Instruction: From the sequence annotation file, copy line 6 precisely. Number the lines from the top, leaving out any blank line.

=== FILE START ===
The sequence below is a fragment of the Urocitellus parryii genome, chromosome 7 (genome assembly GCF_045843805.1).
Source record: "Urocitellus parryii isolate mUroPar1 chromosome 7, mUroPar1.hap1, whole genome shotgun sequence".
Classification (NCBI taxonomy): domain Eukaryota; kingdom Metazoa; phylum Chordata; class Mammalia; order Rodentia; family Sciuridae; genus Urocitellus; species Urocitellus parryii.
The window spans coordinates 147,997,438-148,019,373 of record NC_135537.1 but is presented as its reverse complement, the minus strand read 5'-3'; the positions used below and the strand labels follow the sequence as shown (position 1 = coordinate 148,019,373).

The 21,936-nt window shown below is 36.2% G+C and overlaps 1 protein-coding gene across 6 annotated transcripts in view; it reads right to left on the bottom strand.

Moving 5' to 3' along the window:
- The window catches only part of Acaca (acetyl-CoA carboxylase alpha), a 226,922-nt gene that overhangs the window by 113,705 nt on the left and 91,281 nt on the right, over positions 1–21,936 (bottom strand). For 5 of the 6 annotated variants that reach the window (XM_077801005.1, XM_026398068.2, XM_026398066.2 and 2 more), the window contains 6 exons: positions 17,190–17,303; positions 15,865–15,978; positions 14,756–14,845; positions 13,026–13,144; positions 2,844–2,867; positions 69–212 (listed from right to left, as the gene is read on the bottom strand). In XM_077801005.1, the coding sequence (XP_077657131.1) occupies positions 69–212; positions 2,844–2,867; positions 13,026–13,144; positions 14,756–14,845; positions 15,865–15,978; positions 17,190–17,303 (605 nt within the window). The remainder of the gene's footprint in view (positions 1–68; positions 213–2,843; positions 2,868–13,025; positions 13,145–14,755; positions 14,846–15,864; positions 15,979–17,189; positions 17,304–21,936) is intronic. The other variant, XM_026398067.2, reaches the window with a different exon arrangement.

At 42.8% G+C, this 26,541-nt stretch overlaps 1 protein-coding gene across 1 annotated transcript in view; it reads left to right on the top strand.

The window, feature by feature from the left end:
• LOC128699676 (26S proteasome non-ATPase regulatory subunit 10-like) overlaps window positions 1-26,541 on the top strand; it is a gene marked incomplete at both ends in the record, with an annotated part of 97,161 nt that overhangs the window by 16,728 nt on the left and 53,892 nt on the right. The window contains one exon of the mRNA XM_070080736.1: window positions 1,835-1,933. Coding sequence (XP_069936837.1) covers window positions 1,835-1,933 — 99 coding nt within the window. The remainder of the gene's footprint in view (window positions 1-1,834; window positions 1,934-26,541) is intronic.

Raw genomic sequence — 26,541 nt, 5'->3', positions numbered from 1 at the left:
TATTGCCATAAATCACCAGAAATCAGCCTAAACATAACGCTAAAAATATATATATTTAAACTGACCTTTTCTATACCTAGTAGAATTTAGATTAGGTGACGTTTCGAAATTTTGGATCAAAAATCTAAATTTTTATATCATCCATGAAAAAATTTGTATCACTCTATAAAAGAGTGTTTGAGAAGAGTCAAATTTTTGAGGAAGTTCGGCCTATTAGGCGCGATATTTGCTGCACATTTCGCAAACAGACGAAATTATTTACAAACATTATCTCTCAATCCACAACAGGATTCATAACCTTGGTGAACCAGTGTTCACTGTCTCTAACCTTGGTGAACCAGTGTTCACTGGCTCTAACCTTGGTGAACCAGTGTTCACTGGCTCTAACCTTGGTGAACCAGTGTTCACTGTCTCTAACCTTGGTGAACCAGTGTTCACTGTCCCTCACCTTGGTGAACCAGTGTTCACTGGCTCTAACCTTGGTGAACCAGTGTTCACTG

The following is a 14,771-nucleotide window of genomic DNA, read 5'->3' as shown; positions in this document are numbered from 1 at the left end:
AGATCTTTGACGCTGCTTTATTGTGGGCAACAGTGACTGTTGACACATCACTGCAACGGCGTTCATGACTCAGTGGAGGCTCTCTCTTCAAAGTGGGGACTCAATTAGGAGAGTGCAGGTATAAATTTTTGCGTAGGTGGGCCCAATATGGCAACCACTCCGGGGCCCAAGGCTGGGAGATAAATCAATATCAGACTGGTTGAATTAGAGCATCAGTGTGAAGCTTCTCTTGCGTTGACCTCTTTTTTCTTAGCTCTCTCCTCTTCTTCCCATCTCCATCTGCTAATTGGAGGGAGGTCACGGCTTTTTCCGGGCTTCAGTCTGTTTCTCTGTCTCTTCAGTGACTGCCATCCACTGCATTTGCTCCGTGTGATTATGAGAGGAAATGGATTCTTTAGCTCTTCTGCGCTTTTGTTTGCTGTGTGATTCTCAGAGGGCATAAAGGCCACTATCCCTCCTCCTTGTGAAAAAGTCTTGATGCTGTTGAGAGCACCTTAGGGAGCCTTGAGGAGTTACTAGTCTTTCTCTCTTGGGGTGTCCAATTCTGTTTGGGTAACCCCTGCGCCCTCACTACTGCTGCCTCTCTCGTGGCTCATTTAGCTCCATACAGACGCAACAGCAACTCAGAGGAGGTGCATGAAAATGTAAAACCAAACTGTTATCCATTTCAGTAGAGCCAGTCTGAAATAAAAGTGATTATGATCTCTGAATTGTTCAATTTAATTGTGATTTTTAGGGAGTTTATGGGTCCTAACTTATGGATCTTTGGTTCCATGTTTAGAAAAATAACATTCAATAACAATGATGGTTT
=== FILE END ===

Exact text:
Moving 5' to 3' along the window: